A lost, aimless and hard-drinking Ben Hope has wandered back to his old haunt in Ireland. The ex-SAS soldier is searching for peace, but trouble soon appeard when Kirsten Hall, a young journalist, is brutally murdered right in front of him. Unable to prevent it, Ben is driven by guilt to hunt down the killers. All he has to go on is a handful of clues from Kirsten’s research – but how can the journals of Lady Stamford, the wife of an English lord during the time of the Irish Great Famine, have put Kirsten in mortal danger?
Ben’s quest for the truth leads him across the world and finally Oklahoma, USA, where a deadly secret awaits. What connects the journals, a wealthy American politician and an intrigue surrounding the Irish Famine?
What Ben uncovers is a shocking historical conspiracy linked to the deaths of some two million people: a varitable holocaust that time has all but forgotten. Those who are still profiting from the lies and corruption of the time, and who are ready to kill anyone to protect their secret, are about to pay…
It has taken me much thought as to how to put into words how good this book is. Imagine my surprise when I discovered that Margaret Atwood did not write historical romance, like I thought, but actually wrote thought provoking science fiction. The Handmaid’s Tale is one of those rare books that was written in 1986 but showed some amazingly accurate insights into the future.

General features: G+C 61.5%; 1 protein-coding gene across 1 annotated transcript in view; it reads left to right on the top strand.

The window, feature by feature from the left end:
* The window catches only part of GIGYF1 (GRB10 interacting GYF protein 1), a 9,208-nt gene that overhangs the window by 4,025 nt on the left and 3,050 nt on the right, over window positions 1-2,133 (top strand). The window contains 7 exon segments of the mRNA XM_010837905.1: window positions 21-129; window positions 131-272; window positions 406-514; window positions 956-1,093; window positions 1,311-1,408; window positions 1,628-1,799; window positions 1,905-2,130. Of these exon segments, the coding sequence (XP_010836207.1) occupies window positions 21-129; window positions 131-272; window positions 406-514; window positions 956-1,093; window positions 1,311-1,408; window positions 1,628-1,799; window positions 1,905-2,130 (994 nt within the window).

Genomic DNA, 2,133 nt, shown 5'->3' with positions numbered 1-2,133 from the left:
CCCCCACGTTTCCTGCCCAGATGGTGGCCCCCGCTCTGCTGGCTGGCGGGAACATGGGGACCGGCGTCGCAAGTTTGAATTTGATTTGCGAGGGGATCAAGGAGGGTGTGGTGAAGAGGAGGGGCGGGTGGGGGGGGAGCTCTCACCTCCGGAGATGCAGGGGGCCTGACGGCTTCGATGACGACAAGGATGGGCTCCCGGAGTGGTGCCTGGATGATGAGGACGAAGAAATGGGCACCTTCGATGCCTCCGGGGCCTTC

Some of the events that have occurred to create this world that Margaret Atwood wrote are strangely linked to the political climate at present. The book tells the story of one main character who we never find out her name. Through her reflections back we slowly learn what has happened to her and how the world that is described came about. There is interesting visual references made to the colour of dress that main characters wear and this has left me thinking what the author was trying to tell us with the colours she used.
This is simply a beautiful tale that I urge anyone to pick up. I thoroughly enjoyed this read and have added Margaret Atwood to my list of authors I would like to read more from. A must read.
Offred is a Handmaid in the Republic of Gilead. She may leave the home of the Commander and his wife once a day to walk to food markets whose signs are now pictures instead of words because women are no longer allowed to read. She must lie on her back once a month and pray that the Commander makes her pregnant, because in an age of declining births, Offred and the other Handmaids are valued only if their ovaries are viable. Offred can remember the years before, when she lived and made love with her husband, Luke; when she played with and protected her daughter; when she had a job, money of her own, and access to knowledge. But all of that is gone now.